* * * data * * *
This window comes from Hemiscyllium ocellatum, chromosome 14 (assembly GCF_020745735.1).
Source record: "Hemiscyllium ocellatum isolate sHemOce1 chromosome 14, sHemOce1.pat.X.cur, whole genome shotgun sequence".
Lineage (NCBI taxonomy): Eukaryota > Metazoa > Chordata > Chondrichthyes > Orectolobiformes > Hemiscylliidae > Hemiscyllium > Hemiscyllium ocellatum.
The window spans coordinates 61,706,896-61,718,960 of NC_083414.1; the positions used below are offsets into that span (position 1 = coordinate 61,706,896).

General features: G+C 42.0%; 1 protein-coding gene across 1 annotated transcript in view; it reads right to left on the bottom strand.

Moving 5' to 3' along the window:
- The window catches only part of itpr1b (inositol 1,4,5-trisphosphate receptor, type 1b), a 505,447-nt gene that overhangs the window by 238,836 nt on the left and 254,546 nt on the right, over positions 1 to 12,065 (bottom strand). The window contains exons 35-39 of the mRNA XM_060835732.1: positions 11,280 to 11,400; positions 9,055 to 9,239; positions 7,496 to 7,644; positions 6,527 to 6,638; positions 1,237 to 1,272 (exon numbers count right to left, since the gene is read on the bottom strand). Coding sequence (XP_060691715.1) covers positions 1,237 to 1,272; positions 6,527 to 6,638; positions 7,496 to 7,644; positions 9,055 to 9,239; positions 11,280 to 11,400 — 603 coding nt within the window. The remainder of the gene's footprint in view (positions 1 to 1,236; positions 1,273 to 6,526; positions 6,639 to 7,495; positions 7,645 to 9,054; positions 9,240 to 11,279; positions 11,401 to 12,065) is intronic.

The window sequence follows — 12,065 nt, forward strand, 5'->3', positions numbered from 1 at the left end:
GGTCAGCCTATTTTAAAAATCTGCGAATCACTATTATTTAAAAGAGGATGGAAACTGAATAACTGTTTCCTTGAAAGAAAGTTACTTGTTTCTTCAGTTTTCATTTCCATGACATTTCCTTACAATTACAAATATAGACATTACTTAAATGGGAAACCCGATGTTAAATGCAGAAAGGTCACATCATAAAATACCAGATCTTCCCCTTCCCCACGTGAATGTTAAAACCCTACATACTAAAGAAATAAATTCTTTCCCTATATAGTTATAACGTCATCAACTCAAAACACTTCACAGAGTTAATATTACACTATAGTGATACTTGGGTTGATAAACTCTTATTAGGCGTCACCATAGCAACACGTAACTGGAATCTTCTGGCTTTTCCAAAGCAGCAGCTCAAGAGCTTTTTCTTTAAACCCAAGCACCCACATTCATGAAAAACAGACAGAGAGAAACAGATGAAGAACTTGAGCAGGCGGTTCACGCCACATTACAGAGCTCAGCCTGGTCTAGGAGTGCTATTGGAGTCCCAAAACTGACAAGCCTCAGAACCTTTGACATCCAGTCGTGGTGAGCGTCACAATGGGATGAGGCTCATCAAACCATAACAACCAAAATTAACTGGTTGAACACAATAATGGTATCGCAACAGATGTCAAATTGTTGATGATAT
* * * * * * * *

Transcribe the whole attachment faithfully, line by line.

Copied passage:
This window comes from Hemiscyllium ocellatum, chromosome 14 (assembly GCF_020745735.1).
Source record: "Hemiscyllium ocellatum isolate sHemOce1 chromosome 14, sHemOce1.pat.X.cur, whole genome shotgun sequence".
Lineage (NCBI taxonomy): Eukaryota > Metazoa > Chordata > Chondrichthyes > Orectolobiformes > Hemiscylliidae > Hemiscyllium > Hemiscyllium ocellatum.
The window spans coordinates 61,706,896-61,718,960 of NC_083414.1; the positions used below are offsets into that span (position 1 = coordinate 61,706,896).

General features: G+C 42.0%; 1 protein-coding gene across 1 annotated transcript in view; it reads right to left on the bottom strand.

Moving 5' to 3' along the window:
- The window catches only part of itpr1b (inositol 1,4,5-trisphosphate receptor, type 1b), a 505,447-nt gene that overhangs the window by 238,836 nt on the left and 254,546 nt on the right, over positions 1 to 12,065 (bottom strand). The window contains exons 35-39 of the mRNA XM_060835732.1: positions 11,280 to 11,400; positions 9,055 to 9,239; positions 7,496 to 7,644; positions 6,527 to 6,638; positions 1,237 to 1,272 (exon numbers count right to left, since the gene is read on the bottom strand). Coding sequence (XP_060691715.1) covers positions 1,237 to 1,272; positions 6,527 to 6,638; positions 7,496 to 7,644; positions 9,055 to 9,239; positions 11,280 to 11,400 — 603 coding nt within the window. The remainder of the gene's footprint in view (positions 1 to 1,236; positions 1,273 to 6,526; positions 6,639 to 7,495; positions 7,645 to 9,054; positions 9,240 to 11,279; positions 11,401 to 12,065) is intronic.

The window sequence follows — 12,065 nt, forward strand, 5'->3', positions numbered from 1 at the left end:
GGTCAGCCTATTTTAAAAATCTGCGAATCACTATTATTTAAAAGAGGATGGAAACTGAATAACTGTTTCCTTGAAAGAAAGTTACTTGTTTCTTCAGTTTTCATTTCCATGACATTTCCTTACAATTACAAATATAGACATTACTTAAATGGGAAACCCGATGTTAAATGCAGAAAGGTCACATCATAAAATACCAGATCTTCCCCTTCCCCACGTGAATGTTAAAACCCTACATACTAAAGAAATAAATTCTTTCCCTATATAGTTATAACGTCATCAACTCAAAACACTTCACAGAGTTAATATTACACTATAGTGATACTTGGGTTGATAAACTCTTATTAGGCGTCACCATAGCAACACGTAACTGGAATCTTCTGGCTTTTCCAAAGCAGCAGCTCAAGAGCTTTTTCTTTAAACCCAAGCACCCACATTCATGAAAAACAGACAGAGAGAAACAGATGAAGAACTTGAGCAGGCGGTTCACGCCACATTACAGAGCTCAGCCTGGTCTAGGAGTGCTATTGGAGTCCCAAAACTGACAAGCCTCAGAACCTTTGACATCCAGTCGTGGTGAGCGTCACAATGGGATGAGGCTCATCAAACCATAACAACCAAAATTAACTGGTTGAACACAATAATGGTATCGCAACAGATGTCAAATTGTTGATGATAT